We believe there is beauty in pragmatism. That form really does follow function. And that old homes injected with modern energy brilliantly support a 21st-century lifestyle. As modern architects, we create a dynamic dialogue between the history of your house and your family’s life today. Whether renovating or designing a new home, our goal is to create a modern living space without losing the warmth and richness that a connection to the past provides.
Our job is to balance the dream of what your home can be with the practicalities of making it come true, which means we give you realistic budgets before designing details that might have to be discarded later due to cost. The feasibility of every project, whether humble or luxe, hinges on budget, and we want to make sure you are getting the house you want for the resources you have. To that end, we guide you through a two-phase design process that aligns the scope and budget early on.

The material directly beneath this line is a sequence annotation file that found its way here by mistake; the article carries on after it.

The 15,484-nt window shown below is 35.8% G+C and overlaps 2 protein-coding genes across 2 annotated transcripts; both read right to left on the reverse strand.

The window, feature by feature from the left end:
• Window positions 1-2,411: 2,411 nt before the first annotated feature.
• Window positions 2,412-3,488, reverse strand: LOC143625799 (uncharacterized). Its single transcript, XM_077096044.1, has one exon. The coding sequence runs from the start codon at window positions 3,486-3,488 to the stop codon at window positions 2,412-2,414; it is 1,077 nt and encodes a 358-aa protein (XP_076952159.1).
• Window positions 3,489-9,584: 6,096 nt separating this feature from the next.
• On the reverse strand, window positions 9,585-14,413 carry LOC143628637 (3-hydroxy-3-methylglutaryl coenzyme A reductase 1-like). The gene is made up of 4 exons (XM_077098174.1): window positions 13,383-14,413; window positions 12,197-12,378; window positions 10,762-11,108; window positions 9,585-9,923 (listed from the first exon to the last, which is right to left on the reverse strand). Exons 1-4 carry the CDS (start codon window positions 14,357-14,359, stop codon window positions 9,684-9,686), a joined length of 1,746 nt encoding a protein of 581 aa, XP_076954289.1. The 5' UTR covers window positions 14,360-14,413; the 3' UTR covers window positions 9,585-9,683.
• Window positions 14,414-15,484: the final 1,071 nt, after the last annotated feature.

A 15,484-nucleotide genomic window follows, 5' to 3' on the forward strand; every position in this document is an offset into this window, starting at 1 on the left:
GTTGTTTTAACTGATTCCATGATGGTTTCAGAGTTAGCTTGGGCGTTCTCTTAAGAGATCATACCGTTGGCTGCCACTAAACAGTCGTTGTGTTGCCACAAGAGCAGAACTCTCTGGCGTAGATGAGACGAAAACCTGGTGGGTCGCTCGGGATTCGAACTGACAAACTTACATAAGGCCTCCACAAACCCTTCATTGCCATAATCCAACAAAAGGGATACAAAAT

Before we get too distracted with the enjoyment of fully realizing your home’s design, we define the parameters of the project (conceptual drawings & a scope of work) to develop a detailed budget that allows us, and you, to move into the design build phase with confidence. No crossed fingers.
Having built confidence that the project is feasible, we can fully enjoy the fun part of designing your home. In this phase we further develop the initial concept to fully flesh out the architecture, blending aesthetics, functionality, sustainability, and constructability. This includes:
Energy efficiency. Green building. Sustainable design. Over the past couple of decades, these terms have gone from buzzwords to the blueprint for how our industry must move forward. We fully embrace our responsibility to sustainability as residential architects, because homes are large contributors to climate change. We see our role as guiding you through sustainability conversations and along that path in a way that works for both your project and the environment. Fortunately, as both architects and builders, we have control over actually implementing energy-efficient design, not just drawing up ideas.